Google began running a live test last year that lets people re-rank and remove search engine results and comment on them, but remains undecided about rolling out the changes for everybody.
The test, presented to a random portion of users, adds buttons next to result links to move them up and down, remove them from view and append comments to them.
Implementing these features permanently would be a major step for Google in giving more participation to its users in influencing the process of ranking and evaluating search results.
"It's a really fun experiment. I can't say for sure whether it will go live for everybody because we're always running a ton of experiments. Only some of those, the ones that are being very successful, are launched live for everybody," said Google software engineer Matt Cutts.
Google has presented people with different variations of the experiment, which the company first publicly detailed about two weeks ago in an official blog posting.
For example, in one version of the test, people can only remove results, while in another they can append comments that only they can see, Cutts said.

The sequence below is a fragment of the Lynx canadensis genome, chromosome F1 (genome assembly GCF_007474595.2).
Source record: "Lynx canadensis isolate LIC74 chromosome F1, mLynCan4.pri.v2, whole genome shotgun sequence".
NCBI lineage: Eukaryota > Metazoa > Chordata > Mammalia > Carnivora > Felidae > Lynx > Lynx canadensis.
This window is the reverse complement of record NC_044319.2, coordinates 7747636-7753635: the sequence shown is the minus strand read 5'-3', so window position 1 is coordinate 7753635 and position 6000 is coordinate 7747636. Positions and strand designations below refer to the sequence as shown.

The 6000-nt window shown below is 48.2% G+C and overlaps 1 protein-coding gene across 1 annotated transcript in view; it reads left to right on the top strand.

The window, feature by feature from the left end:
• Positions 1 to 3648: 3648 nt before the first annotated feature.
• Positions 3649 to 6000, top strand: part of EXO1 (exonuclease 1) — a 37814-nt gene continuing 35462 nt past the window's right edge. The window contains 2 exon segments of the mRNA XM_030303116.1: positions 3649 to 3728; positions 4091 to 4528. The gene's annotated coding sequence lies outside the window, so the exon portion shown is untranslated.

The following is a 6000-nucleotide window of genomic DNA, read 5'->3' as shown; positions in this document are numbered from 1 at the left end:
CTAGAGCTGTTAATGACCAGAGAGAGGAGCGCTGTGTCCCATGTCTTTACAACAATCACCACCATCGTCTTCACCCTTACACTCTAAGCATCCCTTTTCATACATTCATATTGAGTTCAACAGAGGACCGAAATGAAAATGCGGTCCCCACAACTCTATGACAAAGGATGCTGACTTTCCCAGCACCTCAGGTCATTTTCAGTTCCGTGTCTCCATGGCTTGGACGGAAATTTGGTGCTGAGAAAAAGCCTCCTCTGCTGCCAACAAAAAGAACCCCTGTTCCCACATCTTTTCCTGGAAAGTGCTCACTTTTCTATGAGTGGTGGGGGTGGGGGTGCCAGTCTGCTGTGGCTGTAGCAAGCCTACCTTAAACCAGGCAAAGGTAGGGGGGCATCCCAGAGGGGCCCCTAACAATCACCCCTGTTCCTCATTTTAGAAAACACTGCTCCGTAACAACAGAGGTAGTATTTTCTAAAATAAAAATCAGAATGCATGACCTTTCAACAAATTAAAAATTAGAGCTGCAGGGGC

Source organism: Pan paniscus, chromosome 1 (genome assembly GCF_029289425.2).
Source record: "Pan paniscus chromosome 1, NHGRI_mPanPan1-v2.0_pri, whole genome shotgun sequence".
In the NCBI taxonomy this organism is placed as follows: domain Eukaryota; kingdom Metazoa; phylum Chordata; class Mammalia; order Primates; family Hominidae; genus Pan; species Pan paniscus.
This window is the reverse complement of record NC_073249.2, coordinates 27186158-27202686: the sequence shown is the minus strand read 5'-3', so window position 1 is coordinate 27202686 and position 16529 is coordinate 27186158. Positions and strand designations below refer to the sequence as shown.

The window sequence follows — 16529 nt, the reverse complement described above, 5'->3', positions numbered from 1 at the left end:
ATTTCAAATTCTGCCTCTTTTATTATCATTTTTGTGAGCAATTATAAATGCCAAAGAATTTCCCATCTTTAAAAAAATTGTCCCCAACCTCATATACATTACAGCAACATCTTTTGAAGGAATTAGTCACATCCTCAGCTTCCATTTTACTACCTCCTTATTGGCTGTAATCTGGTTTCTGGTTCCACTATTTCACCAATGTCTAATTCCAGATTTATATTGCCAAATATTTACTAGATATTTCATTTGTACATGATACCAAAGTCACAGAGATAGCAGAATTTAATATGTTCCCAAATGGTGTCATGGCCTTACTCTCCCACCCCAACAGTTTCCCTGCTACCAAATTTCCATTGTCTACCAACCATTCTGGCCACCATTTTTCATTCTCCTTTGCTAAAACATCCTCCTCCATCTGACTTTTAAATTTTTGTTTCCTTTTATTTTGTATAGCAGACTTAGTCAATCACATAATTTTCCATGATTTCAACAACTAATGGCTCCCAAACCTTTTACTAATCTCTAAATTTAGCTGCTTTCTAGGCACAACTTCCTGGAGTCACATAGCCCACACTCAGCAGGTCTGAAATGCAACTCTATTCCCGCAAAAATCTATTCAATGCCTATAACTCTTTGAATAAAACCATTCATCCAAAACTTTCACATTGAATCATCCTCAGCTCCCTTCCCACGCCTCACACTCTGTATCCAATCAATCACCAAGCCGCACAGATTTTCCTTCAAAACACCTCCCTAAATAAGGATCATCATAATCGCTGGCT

One challenge is how to apply the collected feedback in a scalable and useful way, but what's clear is that the data offers interesting insights to Google for search quality purposes. "Personally, I'm very excited by it and I hope that it does work out," he said.
Some Google critics complain that the company's search engine remains too closed to user participation, ignoring a basic Web 2.0 principle and favoring automated processes and mathematical algorithms.
However, Cutts takes issue with this argument. "A lot of times people think about Google as being nothing but algorithms and computers operating around the clock," he said. "But if you think about [Google's proprietary ranking system] PageRank, the way we judge how reputable a particular page is boils down to human judgments and actions in the sense that it depends on who is linking to whom on the Web."
Still, some in the search field maintain that Google's reticence to give end-users more participation could end up harming it. Competitors like Jason Calacanis' Mahalo, Yahoo's Delicious social bookmarking service and Jimmy Wales' Wikia Search are examples of search engines that focus on users' contributions for their operation.